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Heart disease 2.9 X more likely if essential hypertension person has low vitamin D – Jan 2016

Contribution of vitamin D deficiency to the risk of coronary heart disease in subjects with essential hypertension - Jan 2016

Atherosclerosis, Vol 244, January 2016, Pages 165–171
Arash Aghajani Nargesi , Behnam Heidari , Sadaf Esteghamati , Nima Hafezi-Nejad , Sara Sheikhbahaei , Atieh Pajouhi , Manouchehr Nakhjavani , Alireza Esteghamati,

Background: Vitamin D deficiency is proposed as a risk factor for coronary heart disease (CHD). An inverse relation was observed between serum 25-Hydroxy-Vitamin-D level and incidence of hypertension. This study aimed to evaluate the predictive value of serum 25-Hydroxy-Vitamin-D in improvement of CHD risk-stratification in patients with hypertension.

Methods: In this cohort, we followed 1586 patients with essential hypertension (1078 diabetic and 508 non-diabetic) for 8.5 years. Physician-adjudicated first hard CHD event was the primary outcome. Cox regression analysis was used to investigate the association between 25-Hydroxy-Vitamin-D quartiles and incident CHD. 25-Hydroxy-Vitamin-D was also added to the Framingham Risk Score (FRS) and Net-Reclassification-Improvement (NRI) and Integrated-Discriminant-Improvement (IDI) were used to examine improved reclassification.

Results: During follow-up, 176 events were recorded. Patients in the lowest quartile of 25-Hydroxy-Vitamin-D experienced the most number of hard CHD events. A significant linear trend was observed in hazard ratios (HR) of incident hard CHD events in 25-Hydroxy-Vitamin-D quartiles which remained significant after multiple adjustments for conventional CHD risk-factors (HRs in full-adjusted model:

  • 2.87 [1.76–4.70] for 1st quartile,
  • 2.31 [1.39–3.83] for 2nd quartile and
  • 1.87 [1.15–3.03] for 3rd quartile,
    compared with the highest quartile; p-for-trend<0.001).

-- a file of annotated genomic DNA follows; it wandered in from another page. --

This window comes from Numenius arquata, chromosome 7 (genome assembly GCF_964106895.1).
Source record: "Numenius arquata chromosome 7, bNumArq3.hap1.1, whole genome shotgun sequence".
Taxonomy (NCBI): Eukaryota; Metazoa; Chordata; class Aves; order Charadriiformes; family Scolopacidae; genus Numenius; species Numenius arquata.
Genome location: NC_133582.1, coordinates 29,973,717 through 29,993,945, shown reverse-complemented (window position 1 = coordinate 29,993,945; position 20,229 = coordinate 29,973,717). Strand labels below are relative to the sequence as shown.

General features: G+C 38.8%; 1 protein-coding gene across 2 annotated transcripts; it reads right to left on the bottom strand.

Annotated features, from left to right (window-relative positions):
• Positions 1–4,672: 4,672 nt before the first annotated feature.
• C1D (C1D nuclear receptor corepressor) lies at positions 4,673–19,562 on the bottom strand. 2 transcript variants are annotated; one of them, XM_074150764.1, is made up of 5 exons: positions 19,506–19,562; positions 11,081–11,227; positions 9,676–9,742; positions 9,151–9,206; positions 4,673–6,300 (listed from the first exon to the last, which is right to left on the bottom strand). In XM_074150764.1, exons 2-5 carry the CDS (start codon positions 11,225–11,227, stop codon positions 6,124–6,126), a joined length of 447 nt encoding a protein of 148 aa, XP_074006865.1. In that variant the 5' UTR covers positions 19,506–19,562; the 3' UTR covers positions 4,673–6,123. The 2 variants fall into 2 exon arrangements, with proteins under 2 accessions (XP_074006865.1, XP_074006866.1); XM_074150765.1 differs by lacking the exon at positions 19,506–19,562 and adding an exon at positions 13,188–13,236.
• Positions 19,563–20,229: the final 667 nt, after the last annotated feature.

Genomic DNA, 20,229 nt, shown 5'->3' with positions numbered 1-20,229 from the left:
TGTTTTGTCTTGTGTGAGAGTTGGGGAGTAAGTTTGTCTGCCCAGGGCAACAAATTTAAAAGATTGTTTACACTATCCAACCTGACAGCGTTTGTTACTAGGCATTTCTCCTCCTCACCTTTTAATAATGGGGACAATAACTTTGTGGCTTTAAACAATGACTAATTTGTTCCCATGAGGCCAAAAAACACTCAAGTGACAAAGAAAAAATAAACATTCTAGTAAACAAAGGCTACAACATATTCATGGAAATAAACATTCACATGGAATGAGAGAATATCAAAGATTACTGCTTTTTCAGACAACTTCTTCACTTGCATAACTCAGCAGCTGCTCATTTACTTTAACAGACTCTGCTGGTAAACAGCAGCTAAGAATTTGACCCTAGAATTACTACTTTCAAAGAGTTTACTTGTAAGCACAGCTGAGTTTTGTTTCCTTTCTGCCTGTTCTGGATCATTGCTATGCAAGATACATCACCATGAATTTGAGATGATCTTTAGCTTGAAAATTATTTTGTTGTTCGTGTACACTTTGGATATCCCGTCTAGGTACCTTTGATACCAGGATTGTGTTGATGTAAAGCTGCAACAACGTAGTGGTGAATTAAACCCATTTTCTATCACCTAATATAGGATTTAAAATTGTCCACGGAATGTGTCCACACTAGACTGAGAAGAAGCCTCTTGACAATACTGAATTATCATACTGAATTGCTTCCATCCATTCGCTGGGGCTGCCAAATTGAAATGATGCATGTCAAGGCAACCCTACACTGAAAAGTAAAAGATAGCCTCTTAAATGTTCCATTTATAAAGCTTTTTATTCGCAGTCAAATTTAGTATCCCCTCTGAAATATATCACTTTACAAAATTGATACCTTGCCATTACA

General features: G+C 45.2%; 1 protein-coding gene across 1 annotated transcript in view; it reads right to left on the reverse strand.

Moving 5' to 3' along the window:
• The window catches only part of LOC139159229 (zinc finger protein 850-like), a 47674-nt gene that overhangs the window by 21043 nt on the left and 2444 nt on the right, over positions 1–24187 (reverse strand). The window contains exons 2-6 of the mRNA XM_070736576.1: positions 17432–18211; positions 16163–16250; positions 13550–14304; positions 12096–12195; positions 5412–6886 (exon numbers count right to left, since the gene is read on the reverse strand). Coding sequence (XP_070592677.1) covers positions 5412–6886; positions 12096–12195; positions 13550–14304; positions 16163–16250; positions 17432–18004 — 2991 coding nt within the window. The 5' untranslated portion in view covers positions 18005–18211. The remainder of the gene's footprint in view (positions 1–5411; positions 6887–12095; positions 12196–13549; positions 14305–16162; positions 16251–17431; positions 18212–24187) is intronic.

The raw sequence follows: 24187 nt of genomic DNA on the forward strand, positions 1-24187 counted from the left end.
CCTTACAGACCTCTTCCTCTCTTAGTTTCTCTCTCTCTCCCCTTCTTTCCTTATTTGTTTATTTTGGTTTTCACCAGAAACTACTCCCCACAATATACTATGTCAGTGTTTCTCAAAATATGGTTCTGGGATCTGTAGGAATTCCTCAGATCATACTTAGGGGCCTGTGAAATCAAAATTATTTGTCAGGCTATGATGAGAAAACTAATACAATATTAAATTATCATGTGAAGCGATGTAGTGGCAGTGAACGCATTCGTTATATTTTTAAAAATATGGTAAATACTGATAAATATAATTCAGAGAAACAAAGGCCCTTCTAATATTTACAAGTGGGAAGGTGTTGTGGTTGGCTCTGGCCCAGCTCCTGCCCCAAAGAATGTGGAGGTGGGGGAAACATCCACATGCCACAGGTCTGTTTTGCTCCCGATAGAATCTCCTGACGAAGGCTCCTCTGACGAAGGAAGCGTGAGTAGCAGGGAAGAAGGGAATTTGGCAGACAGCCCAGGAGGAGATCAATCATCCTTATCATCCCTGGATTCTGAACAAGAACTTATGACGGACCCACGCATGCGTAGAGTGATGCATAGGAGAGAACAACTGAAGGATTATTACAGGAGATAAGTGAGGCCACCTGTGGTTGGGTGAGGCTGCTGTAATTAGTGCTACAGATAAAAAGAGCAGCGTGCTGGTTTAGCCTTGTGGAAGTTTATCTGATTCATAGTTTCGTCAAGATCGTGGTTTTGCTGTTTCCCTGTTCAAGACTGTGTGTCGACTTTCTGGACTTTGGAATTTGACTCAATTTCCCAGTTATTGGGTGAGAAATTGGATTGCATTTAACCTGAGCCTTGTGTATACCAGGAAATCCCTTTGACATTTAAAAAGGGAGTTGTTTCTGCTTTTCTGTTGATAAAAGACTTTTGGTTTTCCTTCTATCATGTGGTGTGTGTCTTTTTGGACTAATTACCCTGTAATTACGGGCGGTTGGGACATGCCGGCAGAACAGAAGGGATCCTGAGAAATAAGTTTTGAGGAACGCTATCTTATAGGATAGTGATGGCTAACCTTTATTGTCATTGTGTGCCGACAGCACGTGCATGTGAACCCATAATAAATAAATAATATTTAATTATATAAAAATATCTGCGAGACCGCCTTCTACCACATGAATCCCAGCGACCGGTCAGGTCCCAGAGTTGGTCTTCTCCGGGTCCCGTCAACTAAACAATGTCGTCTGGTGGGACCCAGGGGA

Addition of 25-Hydroxy-Vitamin-D to FRS could improve CHD risk-estimation (relative-IDI = 15%, p-value<0.001). Addition of 25-Hydroxy-Vitamin-D to FRS successfully reclassified 33% [18–49] of patients with hypertension among CHD risk groups (p-value<0.001).

Conclusion: We observed that serum 25-Hydroxy-Vitamin-D is independently associated with future hard CHD events and improves its prediction in patients with essential hypertension. Addition of serum 25-Hydroxy-Vitamin-D to CHD risk-estimation models may have additive values.

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CHD 2.9 X more likely if hypertension and very low vitamin D – Dec 2017

Effect modification of hypertension on the association of vitamin D deficiency with severity of coronary stenosis.
Blood Press. 2017 Dec 18:1-7. doi: 10.1080/08037051.2017.1416951. [Epub ahead of print]
Li K1, Zhao W1, Wang L1, Yang X1, Yang X1.

There may exist an effect modification of hypertension on the relation of vitamin D deficiency with cardiovascular disease. The aim of this study was to investigate this interaction on coronary heart disease.

We investigated 348 consecutive patients (mean age 62.4 ± 10.5 years; 56.3% male) who underwent coronary angiography because of chest discomfort at our heart center. Serum 25-OH vitamin D was also detected by ELISA method in these patients. Multivariable logistic regression models were used to estimate odd ratios (ORs) of CHD across vitamin D levels in hypertensives and normotensives, respectively.

We found the multivariable-adjusted ORs of CHD in the bottom(≤8.5 ng/ml) and middle tertiles (8.5-13 ng/ml) of 25-OH vitamin D were 2.86 (95% confidence interval [CI]: 1.38, 5.92) and 1.63 (0.83, 3.20), respectively, compared with those in top tertiles (>13ng/ml) among hypertensives (Ptrend=0.005). In contrast, the corresponding ORs of the above two groups were 0.88 (0.28, 2.74) and 1.23 (0.42, 4.00), respectively, in the normotensives (Ptrend = 0.800; Peffect modification = 0.020). The multivariable-adjusted OR of CHD in patients with severe hypovitaminosis D (<10 ng/ml) versus those with higher vitamin D (≧10 ng/ml) was also greater in hypertensives (2.76; 95% CI: 1.51, 5.04) than that in normotensives (0.92; 95% CI: 0.37, 2.33; Peffect modification=0.013). Similar results were observed when Gensini Score was treated as a dependent variable.

Our finding suggests the presence of hypertension may modify the association of vitamin D deficiency with severity of coronary stenosis.

PMID: 29254371 DOI: 10.1080/08037051.2017.1416951

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Far fewer heart problems for those with hypertension if they have > 15 ng of vitamin D
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